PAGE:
Editors' note: Portions of this review were taken from our evaluation of the Samsung Epic 4G Touch, since that device and the Samsung Galaxy S II 4G for Boost Mobile are almost identical.
Older smartphones, especially ones sporting legendary brands or from very successful product lines often find new life on prepaid, budget, and regional wireless carriers. The $369.99 Samsung Galaxy II 4G is an excellent example of this phenomenon. Similar to action-movie characters who have lived through countless sequels, the Galaxy S II doesn’t move quite as fast as it once did. Even so, armed with all the tools that made the phone great in its heyday, such as fast dual-core processing, a lovely high-contrast AMOLED screen, and 4G data, the Galaxy S II 4G can still throw a mean punch. That’s especially true now that the gadget runs Android 4.0 Ice Cream Sandwich. It may be pricey and a year old, but it's a well-appointed package and money well spent on Boost Mobile.
If you’re familiar with the original Samsung Galaxy S II and its many flavors available on multiple carriers, this new Boost Mobile may strike you as a rerun. That’s because it’s essentially the Epic 4G Touch, Sprint’s branded version of the Galaxy S II. This model also sports an identical physical footprint, measuring 5.1 inches tall by 2.7 inches wide by 0.38 inch thick.
Sure, these dimensions mean the Samsung Galaxy S II 4G isn't small, but back when it first launched last year it looked positively humungous. Now its size seems average compared with the company’s new and even bigger products such as the Galaxy Note, Galaxy Note II, and Galaxy S3. Still, the Galaxy S II 4G’s width makes it tough to grip the phone one-handed, especially if you have smaller hands, and it's not a device that easily fits into tight pants pockets. At a light 4.6 ounces, however, the smartphone won’t weigh you down unduly.
The 4.52-inch, WVGA (800x480) Super AMOLED Plus touch screen you’ll find on the Galaxy S II 4G is certainly spacious. Its vibrant colors also make it an enjoyable way to view Web pages and multimedia. That said, the world has changed since this phone first hit the market, and there are certainly much sharper screens out there these days.
Samsung’s own Galaxy S3 boasts an HD Super AMOLED screen with a finer 1,280x720-pixel resolution, which renders images and text more crisply. The same goes for the, that’s outfitted with a 4-inch qHD (960x540-pixel) resolution screen. Additionally, when placed side by side, the Galaxy S II’s display was dark compared with the brighter Design 4G and Galaxy S3 screens. Even so, I still found the Galaxy S II 4G’s high-contrast display very easy to read with deep blacks and very wide viewing angles.
For banging out messages, the smartphone offers both Swype and Samsung's virtual keyboards. With plenty of space between keys, I found that Samsung’s keyboard makes for quick typing but is pretty generic, doesn’t deviate much from the stock Android layout, and lacks many shortcuts for frequently used symbols.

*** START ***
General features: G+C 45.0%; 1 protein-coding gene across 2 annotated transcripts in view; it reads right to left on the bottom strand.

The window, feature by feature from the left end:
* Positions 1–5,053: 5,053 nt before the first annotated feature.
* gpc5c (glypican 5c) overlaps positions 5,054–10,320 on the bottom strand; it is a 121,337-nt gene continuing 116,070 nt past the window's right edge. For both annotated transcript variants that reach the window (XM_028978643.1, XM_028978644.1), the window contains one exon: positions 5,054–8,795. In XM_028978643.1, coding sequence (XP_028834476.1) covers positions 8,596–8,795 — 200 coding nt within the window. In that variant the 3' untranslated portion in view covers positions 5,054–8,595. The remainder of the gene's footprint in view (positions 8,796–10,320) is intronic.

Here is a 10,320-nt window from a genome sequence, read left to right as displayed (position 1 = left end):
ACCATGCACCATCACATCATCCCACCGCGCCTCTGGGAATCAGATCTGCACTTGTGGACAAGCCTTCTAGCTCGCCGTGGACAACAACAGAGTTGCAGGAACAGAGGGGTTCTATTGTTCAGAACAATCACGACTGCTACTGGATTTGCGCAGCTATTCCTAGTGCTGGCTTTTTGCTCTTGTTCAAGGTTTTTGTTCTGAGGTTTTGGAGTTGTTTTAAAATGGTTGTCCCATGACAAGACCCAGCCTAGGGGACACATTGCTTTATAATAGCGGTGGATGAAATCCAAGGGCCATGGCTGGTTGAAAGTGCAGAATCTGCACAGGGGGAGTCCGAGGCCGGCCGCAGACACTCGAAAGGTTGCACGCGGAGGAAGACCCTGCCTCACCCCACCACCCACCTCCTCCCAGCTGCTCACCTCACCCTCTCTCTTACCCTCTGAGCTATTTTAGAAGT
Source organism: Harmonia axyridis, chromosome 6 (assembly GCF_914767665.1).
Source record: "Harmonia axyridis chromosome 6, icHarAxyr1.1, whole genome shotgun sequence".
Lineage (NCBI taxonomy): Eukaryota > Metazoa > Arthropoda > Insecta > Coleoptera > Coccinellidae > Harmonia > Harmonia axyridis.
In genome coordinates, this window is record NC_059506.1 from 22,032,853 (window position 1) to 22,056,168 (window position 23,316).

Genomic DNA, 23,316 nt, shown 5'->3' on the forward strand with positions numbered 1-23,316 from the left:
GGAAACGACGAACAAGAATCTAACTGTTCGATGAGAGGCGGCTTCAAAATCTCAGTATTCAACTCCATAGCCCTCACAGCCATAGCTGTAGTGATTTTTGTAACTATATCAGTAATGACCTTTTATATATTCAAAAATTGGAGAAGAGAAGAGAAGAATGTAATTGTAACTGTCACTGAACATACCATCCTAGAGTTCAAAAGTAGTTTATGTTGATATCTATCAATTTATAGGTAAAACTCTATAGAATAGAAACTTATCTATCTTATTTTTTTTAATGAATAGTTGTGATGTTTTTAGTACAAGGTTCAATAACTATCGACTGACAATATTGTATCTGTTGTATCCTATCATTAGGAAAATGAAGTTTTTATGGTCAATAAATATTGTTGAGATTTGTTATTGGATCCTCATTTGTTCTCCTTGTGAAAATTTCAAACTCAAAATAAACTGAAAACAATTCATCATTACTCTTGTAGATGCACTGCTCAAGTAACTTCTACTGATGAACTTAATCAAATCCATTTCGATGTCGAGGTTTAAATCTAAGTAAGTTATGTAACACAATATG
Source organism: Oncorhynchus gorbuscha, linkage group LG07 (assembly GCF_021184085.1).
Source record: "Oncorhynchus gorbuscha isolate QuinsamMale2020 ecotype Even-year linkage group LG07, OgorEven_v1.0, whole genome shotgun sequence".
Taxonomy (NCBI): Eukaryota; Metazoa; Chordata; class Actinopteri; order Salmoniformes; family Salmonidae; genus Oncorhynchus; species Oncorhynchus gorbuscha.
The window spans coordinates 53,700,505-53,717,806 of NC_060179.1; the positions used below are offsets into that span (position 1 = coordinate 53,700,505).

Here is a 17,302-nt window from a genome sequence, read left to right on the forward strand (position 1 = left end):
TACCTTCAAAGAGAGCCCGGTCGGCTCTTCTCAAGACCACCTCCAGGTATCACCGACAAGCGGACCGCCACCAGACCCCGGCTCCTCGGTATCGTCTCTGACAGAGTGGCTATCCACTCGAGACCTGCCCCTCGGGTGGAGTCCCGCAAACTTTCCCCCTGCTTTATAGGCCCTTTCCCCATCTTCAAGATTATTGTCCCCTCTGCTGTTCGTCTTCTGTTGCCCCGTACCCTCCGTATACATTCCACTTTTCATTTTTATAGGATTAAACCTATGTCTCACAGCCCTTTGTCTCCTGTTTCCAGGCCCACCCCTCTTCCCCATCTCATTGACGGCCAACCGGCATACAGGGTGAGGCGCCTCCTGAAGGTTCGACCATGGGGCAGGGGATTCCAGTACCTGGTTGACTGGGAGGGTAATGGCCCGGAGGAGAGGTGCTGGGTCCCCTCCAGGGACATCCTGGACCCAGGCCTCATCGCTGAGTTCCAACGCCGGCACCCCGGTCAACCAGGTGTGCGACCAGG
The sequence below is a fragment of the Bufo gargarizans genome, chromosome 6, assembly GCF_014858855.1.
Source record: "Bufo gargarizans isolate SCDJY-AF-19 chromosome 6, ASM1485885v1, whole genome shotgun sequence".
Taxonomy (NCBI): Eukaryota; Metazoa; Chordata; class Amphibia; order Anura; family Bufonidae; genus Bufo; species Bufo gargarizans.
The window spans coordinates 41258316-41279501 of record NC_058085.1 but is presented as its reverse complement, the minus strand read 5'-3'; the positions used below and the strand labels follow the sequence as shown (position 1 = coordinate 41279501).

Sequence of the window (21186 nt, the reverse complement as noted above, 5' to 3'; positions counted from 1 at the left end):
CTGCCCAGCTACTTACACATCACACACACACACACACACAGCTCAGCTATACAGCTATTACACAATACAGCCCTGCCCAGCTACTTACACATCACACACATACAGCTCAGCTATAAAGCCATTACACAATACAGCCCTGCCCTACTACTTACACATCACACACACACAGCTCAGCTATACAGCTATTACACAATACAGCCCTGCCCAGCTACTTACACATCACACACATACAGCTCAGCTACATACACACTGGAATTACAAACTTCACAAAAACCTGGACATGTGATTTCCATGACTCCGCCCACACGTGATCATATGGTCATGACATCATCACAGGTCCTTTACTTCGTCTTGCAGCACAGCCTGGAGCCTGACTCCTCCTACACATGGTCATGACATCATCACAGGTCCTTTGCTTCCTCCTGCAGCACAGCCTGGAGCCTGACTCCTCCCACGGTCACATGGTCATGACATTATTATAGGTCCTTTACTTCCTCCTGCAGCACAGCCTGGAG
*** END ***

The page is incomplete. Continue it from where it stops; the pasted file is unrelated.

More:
Below the display are touch-sensitive buttons for the menu, home, back, and search functions. The left side features a volume rocker, while the right spine has a power/lock button. There's a 3.5mm headphone jack on top of the device and a Micro-USB port on the bottom. In the right-hand corner just above the display sits an LED notification light, while in the left-hand corner is a 2-megapixel camera for video calls. The back of the phone houses an 8-megapixel camera and an LED flash.
There is a microSD expansion slot behind the battery door. The latter has a textured surface, which provides a better grip, but like many Samsung smartphones (including the premium Galaxy S3), the Galaxy S II 4G has a plastic build that screams mass production. I personally appreciate the metallic unibody construction of HTC or even Apple handsets. I also like the quality polycarbonate designs showcased on Nokia and HTC’s new Windows Phone 8 devices.
Software and UI
While the original Samsung Epic 4G Touch on Sprint ran Android 2.3.4 Gingerbread, this new device ported to Boost Mobile boasts the more modern Android 4.0 Ice Cream Sandwich operating system. It may not be Google’s most recent Android 4.1, aka Jelly Bean, but the software is recent and breathes new life into an otherwise aging handset.
Samsung has also plastered its TouchWiz 4.0 user interface on top of Android too which I’m sure ‘droid devotees dedicated to a pure Google experience won’t appreciate. I’m not a fan of custom interfaces, though HTC’s Sense 4 and Motorola’s latest Android tweaks have their moments. That’s because they often add unwanted complexity and unremovable bloatware, plus are usually slower to update to new OS versions.
TouchWiz does have some useful elements, such as the notification pull-down menu that has icons for easily toggling Wi-Fi, Bluetooth, GPS, 4G, and sound settings. Unlike the Galaxy S3, however, the Galaxy S II 4G offers five home screens to customize instead of seven.